Millions of children may return to a school with nowhere to wash their hands
Children returning to school this September may find a very different classroom to the ones they left, with socially distanced desks and a renewed focus on handwashing. But in thousands of schools around the world, even this most basic defence against COVID-19 will be out of reach for millions of students and their teachers.
New figures released recently by the World Health Organization and Unicef show the staggeringly slow progress we are making towards all children having clean water, decent toilets and somewhere to wash their hands at their school.
43% of schools globally have nowhere for their pupils to wash their hands with soap and water. In sub-Saharan Africa, where a million COVID-19 cases have now been reported (likely to be a serious underestimate) and thousands have lost their lives, this figure rises to nearly three-quarters of schools (74%) that lack soap and water for handwashing.
WHO and Unicef further highlight that in the 60 countries identified as having the highest risk of health and humanitarian crisis due to COVID-19, 3 out of 4 lacked basic handwashing services at the start of the pandemic. In the face of COVID-19, hand hygiene has never been more important as a crucial defence, but millions of the world’s most vulnerable pupils and teachers are being let down and their education is at risk.
For young people without clean water, decent toilets and handwashing facilities (WASH) in their schools, it’s normal for them to miss their lessons to walk long distances to collect water or use bushes on the school ground to go to the loo in the open. Girls often miss school days or drop out of education entirely because they are on their period and have no safe, private and hygienic facilities to manage them. Globally, 31% of schools also lack clean water on-site and 37% of schools do not have a basic toilet for their pupils to use.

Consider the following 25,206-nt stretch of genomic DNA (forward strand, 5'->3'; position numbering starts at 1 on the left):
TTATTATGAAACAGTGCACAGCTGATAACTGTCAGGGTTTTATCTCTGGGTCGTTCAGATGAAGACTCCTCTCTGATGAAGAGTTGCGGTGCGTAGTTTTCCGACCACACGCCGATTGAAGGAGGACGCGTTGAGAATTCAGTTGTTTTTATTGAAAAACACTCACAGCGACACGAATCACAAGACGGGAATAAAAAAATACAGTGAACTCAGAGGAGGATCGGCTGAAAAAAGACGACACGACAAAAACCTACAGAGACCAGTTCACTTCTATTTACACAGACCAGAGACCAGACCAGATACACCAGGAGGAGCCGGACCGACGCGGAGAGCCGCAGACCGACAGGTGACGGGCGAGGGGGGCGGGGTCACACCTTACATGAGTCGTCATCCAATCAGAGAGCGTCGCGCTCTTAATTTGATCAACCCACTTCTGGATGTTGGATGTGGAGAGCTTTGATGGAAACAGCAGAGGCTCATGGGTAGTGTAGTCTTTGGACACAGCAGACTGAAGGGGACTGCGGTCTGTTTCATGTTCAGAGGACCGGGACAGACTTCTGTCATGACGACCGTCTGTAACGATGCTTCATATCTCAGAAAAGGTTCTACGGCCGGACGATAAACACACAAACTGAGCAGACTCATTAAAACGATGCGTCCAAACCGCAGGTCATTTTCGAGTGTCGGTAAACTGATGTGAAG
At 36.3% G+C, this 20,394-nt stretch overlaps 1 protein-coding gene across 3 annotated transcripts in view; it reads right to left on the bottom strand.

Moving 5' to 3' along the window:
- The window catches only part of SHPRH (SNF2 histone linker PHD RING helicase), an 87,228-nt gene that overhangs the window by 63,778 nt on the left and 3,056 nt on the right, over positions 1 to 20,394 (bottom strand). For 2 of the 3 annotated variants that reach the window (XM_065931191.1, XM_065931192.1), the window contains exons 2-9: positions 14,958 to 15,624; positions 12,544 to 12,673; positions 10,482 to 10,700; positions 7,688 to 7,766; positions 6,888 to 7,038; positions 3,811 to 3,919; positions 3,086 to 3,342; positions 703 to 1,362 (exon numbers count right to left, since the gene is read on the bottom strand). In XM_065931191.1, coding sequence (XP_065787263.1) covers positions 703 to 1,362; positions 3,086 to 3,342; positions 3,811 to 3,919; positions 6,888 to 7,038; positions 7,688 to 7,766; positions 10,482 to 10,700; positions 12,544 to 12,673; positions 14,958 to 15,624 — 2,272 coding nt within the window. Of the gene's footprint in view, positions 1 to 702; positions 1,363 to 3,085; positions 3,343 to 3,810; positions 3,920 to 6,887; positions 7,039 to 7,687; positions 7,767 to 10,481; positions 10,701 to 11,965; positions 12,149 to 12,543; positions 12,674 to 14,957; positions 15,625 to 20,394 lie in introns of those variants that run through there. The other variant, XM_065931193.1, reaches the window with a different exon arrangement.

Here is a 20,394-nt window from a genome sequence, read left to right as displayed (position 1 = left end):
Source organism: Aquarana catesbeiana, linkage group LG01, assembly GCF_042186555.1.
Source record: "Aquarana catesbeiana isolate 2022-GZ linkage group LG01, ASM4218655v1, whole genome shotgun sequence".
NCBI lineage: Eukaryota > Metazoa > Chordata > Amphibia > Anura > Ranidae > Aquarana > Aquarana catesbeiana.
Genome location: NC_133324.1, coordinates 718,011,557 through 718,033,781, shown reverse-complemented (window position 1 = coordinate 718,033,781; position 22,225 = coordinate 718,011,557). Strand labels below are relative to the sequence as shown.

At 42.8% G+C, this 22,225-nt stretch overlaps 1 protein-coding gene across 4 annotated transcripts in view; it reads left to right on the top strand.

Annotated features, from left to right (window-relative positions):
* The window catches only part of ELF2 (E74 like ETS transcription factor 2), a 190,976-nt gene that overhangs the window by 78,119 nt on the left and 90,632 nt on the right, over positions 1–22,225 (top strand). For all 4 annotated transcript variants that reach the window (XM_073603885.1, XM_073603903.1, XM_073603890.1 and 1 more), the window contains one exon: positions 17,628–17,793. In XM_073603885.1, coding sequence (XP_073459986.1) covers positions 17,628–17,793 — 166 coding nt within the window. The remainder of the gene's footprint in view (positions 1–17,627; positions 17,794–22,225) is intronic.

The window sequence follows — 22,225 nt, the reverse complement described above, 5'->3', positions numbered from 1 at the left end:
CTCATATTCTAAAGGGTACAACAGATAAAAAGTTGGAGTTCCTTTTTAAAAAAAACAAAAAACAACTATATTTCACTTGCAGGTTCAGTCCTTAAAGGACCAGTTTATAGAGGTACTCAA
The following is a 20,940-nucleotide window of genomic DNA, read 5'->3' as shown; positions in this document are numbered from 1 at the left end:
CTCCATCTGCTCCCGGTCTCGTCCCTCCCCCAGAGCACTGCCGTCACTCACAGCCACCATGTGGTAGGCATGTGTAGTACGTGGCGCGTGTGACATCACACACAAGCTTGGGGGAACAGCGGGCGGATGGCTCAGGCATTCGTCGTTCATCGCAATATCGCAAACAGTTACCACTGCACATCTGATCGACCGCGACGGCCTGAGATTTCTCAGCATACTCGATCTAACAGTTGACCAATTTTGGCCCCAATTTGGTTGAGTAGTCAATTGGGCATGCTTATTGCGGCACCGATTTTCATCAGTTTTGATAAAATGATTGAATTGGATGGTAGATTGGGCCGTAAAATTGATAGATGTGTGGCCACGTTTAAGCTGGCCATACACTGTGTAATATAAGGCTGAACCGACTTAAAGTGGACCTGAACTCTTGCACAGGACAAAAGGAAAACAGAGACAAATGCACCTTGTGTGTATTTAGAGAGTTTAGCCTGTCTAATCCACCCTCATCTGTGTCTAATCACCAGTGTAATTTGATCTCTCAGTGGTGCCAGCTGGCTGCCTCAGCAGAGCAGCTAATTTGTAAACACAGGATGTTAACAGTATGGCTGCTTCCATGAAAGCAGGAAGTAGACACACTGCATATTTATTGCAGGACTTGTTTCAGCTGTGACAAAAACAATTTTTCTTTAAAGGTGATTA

Jean-Bosco Twizeyimana is a student at Group Scholaire Kibungo in Bugesera in Eastern Rwanda. The school has a very basic water harvesting system, but it’s not enough to meet the needs of all the pupils.
There's no water to wash hands after using the toilet, so we don't wash them before coming out of class. At home, we don't wash our hands, the problem is we don't have the water.
As COVID-19 spread around the world, schools closed to prevent the spread of the virus. Whilst many pupils have had access to some level of digital learning, a whole generation of children in developing countries risk being left further behind. The poverty gap may continue to widen between children who are able to continue to access education and those who cannot.
Schools are also vital for teaching and embedding good hygiene practices which pupils can take back to their families to help keep them healthy as well, ensuring long-lasting protection against future outbreaks. WaterAid is calling for governments to make hygiene, water and toilets in schools a top priority now and for post-COVID-19 and to make funding available to get proper handwashing facilities in all schools.
Too many schools are still built with no clean water or toilets which means they cannot provide safe or good quality education. Donors and development agencies must commit to stopping this dangerous practice so that pupils do not have to worry every day about where they will get a drink or go to the toilet.
Ada OkoWilliams, Senior WASH Manager – Sanitation, WaterAid, said:
Education is essential for escaping poverty, but schools without water, toilets and hygiene threaten the health and learning opportunities for millions of children, especially girls. Pupils should not have to choose between staying healthy and getting an education. Progress towards ensuring every school has the water, toilets and soap they need to help pupils stay safe is achingly slow and COVID-19 must act as a catalyst to ensure these basic services are prioritized. We want to see governments make money available to get soap and clean water into every school to protect pupils, teachers and their entire communities.